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I do not reject faith I just don't define faith as narrowly as most people do.

I for example have faith in science and I am not ashamed of it. I believe in black holes even though I myself cannot prove their existence.

I believe in Super Novas, Neutron Stars, Pulsars and so on. I believe Mars has two moons even though I have never really counted them my self.

Almost everything I know I take on faith.

A religious institution in my opinion is an organization that teaches morality -the way of life- through practical means and is meant to spread like any good business.

A good example of a modern religion would be: Amway.

It has weekly sermons, traditions, programs, seminars, groups, books, education etc...

Edited by Dániel Boros

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Amway is actually a good concrete example to focus on now that you have mentioned it, and now we can drope the weird lable of religion.

I still think that the Roman Catholic Church is very important because of its pervasivness through out history and western europe. It isn't just a singular religion that should be compared to all the other one's equally. It was basically the only religion in western europe for a very long time. As an example of a religion it holds more weight for study than any other because iof the ammount of power it had as an institution/

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sure but not here :) I mean the idea of atheism 2.0 is probably not related to the Catholic church.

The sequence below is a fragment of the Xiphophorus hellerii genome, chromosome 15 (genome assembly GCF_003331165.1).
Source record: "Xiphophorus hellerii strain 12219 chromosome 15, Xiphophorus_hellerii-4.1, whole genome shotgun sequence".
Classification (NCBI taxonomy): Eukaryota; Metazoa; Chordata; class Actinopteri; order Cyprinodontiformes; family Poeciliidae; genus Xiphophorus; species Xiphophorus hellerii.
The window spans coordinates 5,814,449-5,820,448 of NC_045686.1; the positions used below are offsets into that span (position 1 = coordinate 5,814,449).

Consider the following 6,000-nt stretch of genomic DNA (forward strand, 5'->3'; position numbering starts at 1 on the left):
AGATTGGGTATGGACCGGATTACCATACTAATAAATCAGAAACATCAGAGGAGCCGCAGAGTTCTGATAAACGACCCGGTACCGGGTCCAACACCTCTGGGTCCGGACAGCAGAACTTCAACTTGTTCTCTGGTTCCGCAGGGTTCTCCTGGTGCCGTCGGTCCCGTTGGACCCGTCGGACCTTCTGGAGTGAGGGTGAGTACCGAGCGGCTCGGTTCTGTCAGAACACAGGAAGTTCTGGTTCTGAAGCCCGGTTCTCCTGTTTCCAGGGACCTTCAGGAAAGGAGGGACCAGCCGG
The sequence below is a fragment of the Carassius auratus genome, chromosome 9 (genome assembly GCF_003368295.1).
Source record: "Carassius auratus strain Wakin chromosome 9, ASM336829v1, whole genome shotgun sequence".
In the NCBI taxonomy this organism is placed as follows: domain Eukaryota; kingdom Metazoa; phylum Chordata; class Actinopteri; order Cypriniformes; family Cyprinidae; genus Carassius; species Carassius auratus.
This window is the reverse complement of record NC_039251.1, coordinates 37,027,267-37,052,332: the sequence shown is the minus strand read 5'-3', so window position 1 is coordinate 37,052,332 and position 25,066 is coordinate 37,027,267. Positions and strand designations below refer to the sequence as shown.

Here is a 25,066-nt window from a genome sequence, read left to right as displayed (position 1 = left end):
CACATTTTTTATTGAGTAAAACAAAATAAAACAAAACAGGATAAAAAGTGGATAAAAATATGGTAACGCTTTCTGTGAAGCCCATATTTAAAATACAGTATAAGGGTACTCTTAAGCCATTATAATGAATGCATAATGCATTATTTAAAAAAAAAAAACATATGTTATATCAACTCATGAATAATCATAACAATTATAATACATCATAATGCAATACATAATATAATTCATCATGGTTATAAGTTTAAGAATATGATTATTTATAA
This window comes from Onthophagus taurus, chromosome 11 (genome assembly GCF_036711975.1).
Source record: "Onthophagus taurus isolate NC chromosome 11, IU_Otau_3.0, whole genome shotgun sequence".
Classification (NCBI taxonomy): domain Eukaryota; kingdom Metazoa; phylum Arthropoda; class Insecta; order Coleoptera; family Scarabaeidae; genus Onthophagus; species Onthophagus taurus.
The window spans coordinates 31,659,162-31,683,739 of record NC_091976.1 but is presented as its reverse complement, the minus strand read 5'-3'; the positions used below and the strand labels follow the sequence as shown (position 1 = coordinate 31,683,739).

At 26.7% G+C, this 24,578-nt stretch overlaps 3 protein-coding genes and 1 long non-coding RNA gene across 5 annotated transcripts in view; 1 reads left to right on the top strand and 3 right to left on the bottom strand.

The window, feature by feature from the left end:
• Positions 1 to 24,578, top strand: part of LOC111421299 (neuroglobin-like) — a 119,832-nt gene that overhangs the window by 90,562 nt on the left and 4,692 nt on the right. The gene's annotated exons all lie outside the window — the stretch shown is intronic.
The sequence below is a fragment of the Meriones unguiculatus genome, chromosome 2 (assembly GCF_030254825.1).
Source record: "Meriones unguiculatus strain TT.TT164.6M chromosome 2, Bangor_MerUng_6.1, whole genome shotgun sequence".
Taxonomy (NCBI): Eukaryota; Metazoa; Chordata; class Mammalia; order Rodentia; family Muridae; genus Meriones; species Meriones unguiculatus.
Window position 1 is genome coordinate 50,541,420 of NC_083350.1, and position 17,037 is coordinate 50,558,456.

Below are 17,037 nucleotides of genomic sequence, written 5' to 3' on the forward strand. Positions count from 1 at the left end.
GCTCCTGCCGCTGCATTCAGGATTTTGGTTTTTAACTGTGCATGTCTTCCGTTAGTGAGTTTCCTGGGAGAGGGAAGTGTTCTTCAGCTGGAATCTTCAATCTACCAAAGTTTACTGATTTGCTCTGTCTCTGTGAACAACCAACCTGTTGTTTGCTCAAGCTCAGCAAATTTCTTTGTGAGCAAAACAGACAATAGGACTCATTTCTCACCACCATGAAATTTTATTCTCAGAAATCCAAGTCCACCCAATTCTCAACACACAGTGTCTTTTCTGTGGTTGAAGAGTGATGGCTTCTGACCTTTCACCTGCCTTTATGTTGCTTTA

Amway is not a religion because it's about business and not about morality.

Yeah I know I contradict myself :) ...

Edited by Dániel Boros

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I do not reject faith I just don't define faith as narrowly as most people do.

I for example have faith in science and I am not ashamed of it. I believe in black holes even though I myself cannot prove their existence.

I believe in Super Novas, Neutron Stars, Pulsars and so on. I believe Mars has two moons even though I have never really counted them my self.

Almost everything I know I take on faith.

Sorry to hear that. You should stop doing that. Whenever you fall short of omniscience, try figuring out an alternate but still rational method for deciding what is and what isn't true, both in science and other areas.

For instance, try figuring out when it's rational to trust what another person tells you, and when it isn't. If you did that, I bet you'd also change your mind about the stuff you post in the Politics forum.

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"an organization that teaches morality -the way of life- through practical means and is meant to spread like any good business."

Could you be more specific about what "practical means" are? This definition is kind of vague. By these terms so far it sounds like ARI would count as a religion and that is just ridiculous. I find defining it as an organization problematic since plenty of existing religions don't have any official collection of people collaborating. A religion is a type of a system of ideas. One person with a set of beliefs is all it takes for a religion to exist. A single person religion isn't likely to get much of any notoriety, but that doesn't mean it doesn't count, that it isn't a religion. That person doesn't need to give a damn about spreading their ideas. Does a religion even need to include moral lessons? Did the ancient Greek and Roman pantheon stories and such really contain any more "moral" lessons than, "Don't piss off the deities,"?